A family of four fractures under the weight of unmet expectations, unexpected tragedy, and uncompromising pride.
A family of four fractures under the weight of unmet expectations, unexpected tragedy, and uncompromising pride.
It’s hard to imagine how a staggering two-and-a-half-hour epic from an established auteur could play the Toronto International Film Festival, win the most prestigious movie award from its country of origin, receive a simultaneous worldwide release, and still manage to almost completely escape the attention of American critics, but the strange and singularly modern fate that befell Chung Mong-hong’s “A Sun” will only become more familiar in a world so flooded with content that even major works of art can sink into the murk like shipwrecks. Movies have never been more accessible, and they’ve never been harder to find.
If this particular case is uncommonly illustrative of the situation at hand, that’s because of the gob-smacking disconnect between the specialness…
A sweeping, gritty, tragicomic family-drama from Taipei, A Sun is likely the best film you didn’t watch on Netflix last year.
Hell, it might be the best film released last year, period.
Tracking the shifting dynamics of a dysfunctional family coping with a series of traumas, A Sun belongs on the same pedestal as Waves, The Ice Storm, and Animal Kingdom. And in many ways, it belongs on its own strata altogether.
Playfully titled A Sun (a reference to a hauntingly lyrical, chiaroscuro-themed text message), the narrative is really about the binary nature of two diametrically disparate sons.
One son, A-Ho, exists in the metaphorical shade—a violent reprobate, he tarnishes his family’s reputation due to associations with a criminal triad…
a familial and moral crime drama that operates in exactly one register and it is "Keep On Keeping On". i mean shit is dramatic but two and a half hours? it's a bit much. chill out.
Heute, vor dreißig Jahren, erblickte ich das Licht der Welt. Ein kleiner, verschrumpelter und von oben bis unten vor Dreck stehender alter Mann im Körper eines Säuglings.
Vor nun dreißig Jahren wurde ich mit dem Ziel geboren, die Welt zu erobern, wie, das wird sich noch zeigen – hoffentlich durch meinen „bald“ erscheinenden Debütroman (das Warten wird sich lohnen, versprochen). Aber dies wird keine Lobpreisung auf meine Wenigkeit. Kein Ausrollen des Roten Teppichs durch mich für mich. Kein höherdrehen der Anlange das die Fanfarenstöße mir das Trommelfeld zu platzen drohen. Und auch kein, mich blendendes Blitzlicht, wenn ich, den Arm um die Stuhllehne gelegt, Selfies von mir schieße als wäre der Klappstuhl ein Fan von mir.
Es ist ein riesiges…
A Sun is an epic and powerful tale of the trials and tribulations faced by a Taiwanese family in the wake of a son's enormous mistake. Directed by Chung Mong-hong, A Sun is expansive and prone to complete tonal shifts throughout, with moments of melodrama and high emotion, and moments of comedy found in everyday moments. Stylistically it is varied, with a simple and immersive style coexisting with more flair and scenes which walk the line between the film's stark realism and something closer the fantasy. It is difficult to put this film into a box, and to describe the plot without giving anything away. It is really a story about family, and how a family can survive through the…
Very stylish and fascinating film, while the pacing is actually absurdly slow. What makes A Sun especially interesting is that you never really know where exactly the film wants to go. All kinds of things happen, it is sometimes mysterious, sometimes straightforward. Very direct dialogues too, with varying storylines, but the story also raises questions that remain unanswered. Good mix of drama and crime, although the second half was clearly more my cup of tea.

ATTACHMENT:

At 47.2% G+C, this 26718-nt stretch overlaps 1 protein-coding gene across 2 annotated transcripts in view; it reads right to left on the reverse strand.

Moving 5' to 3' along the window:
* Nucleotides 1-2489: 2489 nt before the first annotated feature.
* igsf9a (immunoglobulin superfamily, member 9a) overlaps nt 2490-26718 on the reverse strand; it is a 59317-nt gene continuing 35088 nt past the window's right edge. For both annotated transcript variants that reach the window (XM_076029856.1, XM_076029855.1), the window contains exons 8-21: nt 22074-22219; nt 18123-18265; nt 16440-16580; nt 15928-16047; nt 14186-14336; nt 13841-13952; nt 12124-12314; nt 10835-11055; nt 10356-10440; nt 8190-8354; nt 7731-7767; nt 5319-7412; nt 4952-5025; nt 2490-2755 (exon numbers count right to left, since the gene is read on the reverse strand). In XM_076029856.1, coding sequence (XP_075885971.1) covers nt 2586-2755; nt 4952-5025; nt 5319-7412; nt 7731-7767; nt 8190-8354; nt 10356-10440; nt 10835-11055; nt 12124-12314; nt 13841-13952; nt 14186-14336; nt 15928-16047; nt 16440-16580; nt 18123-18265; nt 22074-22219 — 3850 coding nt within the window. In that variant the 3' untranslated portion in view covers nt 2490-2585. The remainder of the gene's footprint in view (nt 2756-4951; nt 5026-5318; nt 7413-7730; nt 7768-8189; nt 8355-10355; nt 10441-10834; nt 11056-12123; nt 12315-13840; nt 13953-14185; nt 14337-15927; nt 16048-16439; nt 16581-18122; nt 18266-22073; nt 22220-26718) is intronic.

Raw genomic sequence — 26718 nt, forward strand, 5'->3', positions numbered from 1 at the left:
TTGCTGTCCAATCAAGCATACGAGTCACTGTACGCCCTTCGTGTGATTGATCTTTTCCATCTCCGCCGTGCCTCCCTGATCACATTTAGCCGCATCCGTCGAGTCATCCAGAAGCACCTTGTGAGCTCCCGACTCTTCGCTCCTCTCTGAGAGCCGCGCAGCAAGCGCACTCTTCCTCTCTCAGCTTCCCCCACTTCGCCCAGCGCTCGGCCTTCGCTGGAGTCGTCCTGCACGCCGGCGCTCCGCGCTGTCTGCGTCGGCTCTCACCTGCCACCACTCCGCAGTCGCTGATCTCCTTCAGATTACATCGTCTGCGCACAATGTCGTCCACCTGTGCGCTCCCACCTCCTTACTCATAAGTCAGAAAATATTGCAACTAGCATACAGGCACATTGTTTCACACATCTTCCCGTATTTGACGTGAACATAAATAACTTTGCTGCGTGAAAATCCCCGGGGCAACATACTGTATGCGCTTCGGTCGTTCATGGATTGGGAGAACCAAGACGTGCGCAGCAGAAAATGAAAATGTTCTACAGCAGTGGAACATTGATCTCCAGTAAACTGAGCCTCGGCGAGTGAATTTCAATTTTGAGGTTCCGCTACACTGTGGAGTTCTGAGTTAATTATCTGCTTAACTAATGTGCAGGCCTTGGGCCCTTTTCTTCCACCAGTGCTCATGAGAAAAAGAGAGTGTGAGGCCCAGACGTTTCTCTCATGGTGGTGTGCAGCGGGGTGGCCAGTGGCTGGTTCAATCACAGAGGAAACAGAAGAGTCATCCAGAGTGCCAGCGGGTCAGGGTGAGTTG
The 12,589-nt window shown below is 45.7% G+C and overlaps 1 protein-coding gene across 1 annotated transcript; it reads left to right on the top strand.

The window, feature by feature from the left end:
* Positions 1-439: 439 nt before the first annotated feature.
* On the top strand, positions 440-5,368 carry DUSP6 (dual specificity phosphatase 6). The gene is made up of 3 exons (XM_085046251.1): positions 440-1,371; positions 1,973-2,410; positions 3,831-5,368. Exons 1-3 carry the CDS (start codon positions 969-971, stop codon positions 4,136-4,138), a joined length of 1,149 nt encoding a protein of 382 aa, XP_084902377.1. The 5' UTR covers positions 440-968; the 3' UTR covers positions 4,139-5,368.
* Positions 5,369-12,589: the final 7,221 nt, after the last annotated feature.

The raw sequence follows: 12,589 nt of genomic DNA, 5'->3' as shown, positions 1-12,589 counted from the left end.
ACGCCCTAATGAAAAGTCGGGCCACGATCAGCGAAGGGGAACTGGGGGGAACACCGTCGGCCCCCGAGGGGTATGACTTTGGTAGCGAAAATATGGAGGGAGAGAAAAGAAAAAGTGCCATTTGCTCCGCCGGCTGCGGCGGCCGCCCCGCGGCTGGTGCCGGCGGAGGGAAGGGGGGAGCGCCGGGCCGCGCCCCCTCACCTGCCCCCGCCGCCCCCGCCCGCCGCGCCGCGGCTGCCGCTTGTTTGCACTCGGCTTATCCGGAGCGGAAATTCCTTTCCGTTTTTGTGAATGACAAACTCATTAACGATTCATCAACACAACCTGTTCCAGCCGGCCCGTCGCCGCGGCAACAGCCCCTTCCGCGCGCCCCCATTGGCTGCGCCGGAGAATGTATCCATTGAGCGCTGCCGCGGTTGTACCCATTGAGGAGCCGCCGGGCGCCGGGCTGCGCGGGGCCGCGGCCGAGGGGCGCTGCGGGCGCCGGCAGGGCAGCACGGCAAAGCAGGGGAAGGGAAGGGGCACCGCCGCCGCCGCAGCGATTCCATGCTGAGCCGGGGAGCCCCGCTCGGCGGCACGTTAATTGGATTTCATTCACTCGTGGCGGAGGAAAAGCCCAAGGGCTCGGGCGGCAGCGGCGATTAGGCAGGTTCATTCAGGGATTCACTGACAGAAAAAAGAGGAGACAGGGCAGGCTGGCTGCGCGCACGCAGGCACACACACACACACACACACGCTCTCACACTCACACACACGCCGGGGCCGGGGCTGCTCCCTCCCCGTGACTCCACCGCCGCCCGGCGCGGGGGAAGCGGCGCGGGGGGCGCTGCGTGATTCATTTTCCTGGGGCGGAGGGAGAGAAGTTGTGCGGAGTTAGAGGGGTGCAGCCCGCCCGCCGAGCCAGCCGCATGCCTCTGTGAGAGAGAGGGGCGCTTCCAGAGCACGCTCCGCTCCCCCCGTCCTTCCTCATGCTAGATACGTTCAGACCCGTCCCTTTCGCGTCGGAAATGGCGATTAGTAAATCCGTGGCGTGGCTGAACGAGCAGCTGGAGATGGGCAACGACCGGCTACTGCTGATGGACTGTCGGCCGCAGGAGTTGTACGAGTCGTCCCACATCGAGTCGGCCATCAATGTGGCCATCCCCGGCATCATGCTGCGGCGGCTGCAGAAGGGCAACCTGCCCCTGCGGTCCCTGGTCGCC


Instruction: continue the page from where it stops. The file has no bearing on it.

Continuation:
Grounded and naturalistic in its depiction of family, grief, loss, regret, and growth. A Sun is a film of quiet emotional power and a cautionary tale of what can happen when you fail to consider the needs of others before your own. It’s a film about empathy and a reminder that language is not our first language, it’s what we don’t say and how we listen when nobody else is speaking, that defines how we know someone.
Taiwanese’s Oscar entry for this year’s Best International Feature Film really blew me away! A SUN is just as good as everyone has been saying. Do not end 2020 without watching this epic family drama, currently streaming on Netflix. Phenomenal performances & captivating storytelling that at even 2.5 hours kept me in engaged throughout.
A SUN is a modern Taiwan drama which is highly riveting with strong screenplay, smart direction and brilliant acting. The mix of humor and grief goes hand in hand. Witty dialogue in a harrowing situation makes you smile as well as feel for the pain that the character is going through.
The film is based on the fact that the Sun burns himself to give it warmth. Here the sun is used as a metaphor to display the characters in the family. The use of shade and sun is used various times to show the good and bad times in the family.
This is a story of 2 kids quite opposite in character, one who is academically brilliant and the…
In its staggering two hours and a half of running time, director Chung Mong-hong follows the tale of a family grappling with the tragedies of life in this sprawling, emotionally absorbing drama A Sun. Unabashedly melodramatic in its content, Chung puts an admirable restraint and convincing naturalism in its execution. The characters in the film faced a behemoth-size of tragedies and Chung knows when to pause and gaze at their actions. It doesn’t blunder, instead Chung fills up this excess with images of grace, self-reflection, and thought-process. There’s also a noticeable attempt from Chung to exercise levity by adding humor into the heavy-laden drama, but it looked awkward and quite unsuccessful in that regard. The performances are splendid with great…
☆"Seize the day. Decide your path."☆
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Hey, it's another non-China film that China wants you to think is from China! After being very impressed by the Oscar nominee from Hong Kong, Better Days, one of the last acclaimed works released widely in 2020 for me to see was this Mandarin-language feature from Taiwan, Yángguāng pǔzhào -- literally "Sunshine illuminates everything," released in English as A Sun -- Chung Mong-hong's epic drama notably chosen as Variety's best film of 2020.